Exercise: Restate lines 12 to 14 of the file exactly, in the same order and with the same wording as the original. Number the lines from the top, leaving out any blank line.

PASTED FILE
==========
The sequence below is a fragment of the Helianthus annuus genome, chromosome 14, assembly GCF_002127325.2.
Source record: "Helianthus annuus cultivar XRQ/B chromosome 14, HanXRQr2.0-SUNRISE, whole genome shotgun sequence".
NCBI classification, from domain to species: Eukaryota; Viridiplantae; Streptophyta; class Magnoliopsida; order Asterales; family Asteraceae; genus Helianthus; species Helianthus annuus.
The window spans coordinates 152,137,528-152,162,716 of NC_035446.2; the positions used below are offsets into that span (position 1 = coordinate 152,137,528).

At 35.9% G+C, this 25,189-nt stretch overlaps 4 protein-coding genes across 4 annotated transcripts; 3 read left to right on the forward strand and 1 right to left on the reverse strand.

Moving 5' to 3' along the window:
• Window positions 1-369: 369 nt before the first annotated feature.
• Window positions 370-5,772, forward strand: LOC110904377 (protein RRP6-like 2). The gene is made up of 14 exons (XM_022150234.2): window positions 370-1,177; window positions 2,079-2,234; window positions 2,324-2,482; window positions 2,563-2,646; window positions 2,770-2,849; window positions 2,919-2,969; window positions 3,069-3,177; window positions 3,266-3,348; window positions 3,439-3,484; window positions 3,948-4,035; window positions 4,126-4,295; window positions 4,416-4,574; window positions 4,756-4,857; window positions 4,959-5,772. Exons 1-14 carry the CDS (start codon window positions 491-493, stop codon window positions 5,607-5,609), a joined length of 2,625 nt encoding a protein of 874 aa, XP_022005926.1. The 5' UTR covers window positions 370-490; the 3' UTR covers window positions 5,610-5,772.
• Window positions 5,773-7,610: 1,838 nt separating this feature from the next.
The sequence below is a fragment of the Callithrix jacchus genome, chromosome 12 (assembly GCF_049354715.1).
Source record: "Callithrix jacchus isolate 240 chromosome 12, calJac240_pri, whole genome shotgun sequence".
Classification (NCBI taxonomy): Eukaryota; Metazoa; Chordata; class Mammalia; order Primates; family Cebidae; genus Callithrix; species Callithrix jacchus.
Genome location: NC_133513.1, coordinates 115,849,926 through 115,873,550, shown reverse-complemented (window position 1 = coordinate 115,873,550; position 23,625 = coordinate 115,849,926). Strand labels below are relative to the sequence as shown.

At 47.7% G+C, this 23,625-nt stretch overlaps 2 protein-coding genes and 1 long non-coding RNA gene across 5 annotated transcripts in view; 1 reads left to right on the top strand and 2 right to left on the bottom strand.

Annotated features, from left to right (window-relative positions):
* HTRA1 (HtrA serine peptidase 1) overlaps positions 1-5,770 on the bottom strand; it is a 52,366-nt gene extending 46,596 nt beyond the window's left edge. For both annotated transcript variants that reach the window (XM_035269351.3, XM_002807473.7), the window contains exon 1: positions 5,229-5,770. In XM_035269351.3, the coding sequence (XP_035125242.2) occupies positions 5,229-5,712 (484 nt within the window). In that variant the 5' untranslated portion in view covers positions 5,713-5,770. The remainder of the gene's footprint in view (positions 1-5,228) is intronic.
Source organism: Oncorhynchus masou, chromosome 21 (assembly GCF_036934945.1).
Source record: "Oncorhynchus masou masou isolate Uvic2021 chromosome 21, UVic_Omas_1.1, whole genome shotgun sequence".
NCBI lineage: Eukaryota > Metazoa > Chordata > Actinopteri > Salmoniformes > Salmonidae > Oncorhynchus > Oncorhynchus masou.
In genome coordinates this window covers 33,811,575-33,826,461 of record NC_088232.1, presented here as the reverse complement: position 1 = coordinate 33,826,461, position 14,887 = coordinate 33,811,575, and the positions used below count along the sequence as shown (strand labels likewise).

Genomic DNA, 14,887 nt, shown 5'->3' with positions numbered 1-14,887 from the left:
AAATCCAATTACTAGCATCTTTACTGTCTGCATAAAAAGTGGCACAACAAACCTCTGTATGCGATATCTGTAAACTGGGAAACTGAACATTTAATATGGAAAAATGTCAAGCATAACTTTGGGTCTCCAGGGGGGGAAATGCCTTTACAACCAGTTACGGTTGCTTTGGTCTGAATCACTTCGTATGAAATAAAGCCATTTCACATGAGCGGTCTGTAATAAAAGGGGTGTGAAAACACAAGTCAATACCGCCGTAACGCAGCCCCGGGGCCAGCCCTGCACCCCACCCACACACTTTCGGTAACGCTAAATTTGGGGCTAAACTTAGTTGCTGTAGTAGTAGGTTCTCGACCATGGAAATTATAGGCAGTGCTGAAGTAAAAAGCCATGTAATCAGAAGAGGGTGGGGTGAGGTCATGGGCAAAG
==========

Classification (NCBI taxonomy): Eukaryota; Metazoa; Chordata; class Mammalia; order Primates; family Cebidae; genus Callithrix; species Callithrix jacchus.
Genome location: NC_133513.1, coordinates 115,849,926 through 115,873,550, shown reverse-complemented (window position 1 = coordinate 115,873,550; position 23,625 = coordinate 115,849,926). Strand labels below are relative to the sequence as shown.

At 47.7% G+C, this 23,625-nt stretch overlaps 2 protein-coding genes and 1 long non-coding RNA gene across 5 annotated transcripts in view; 1 reads left to right on the top strand and 2 right to left on the bottom strand.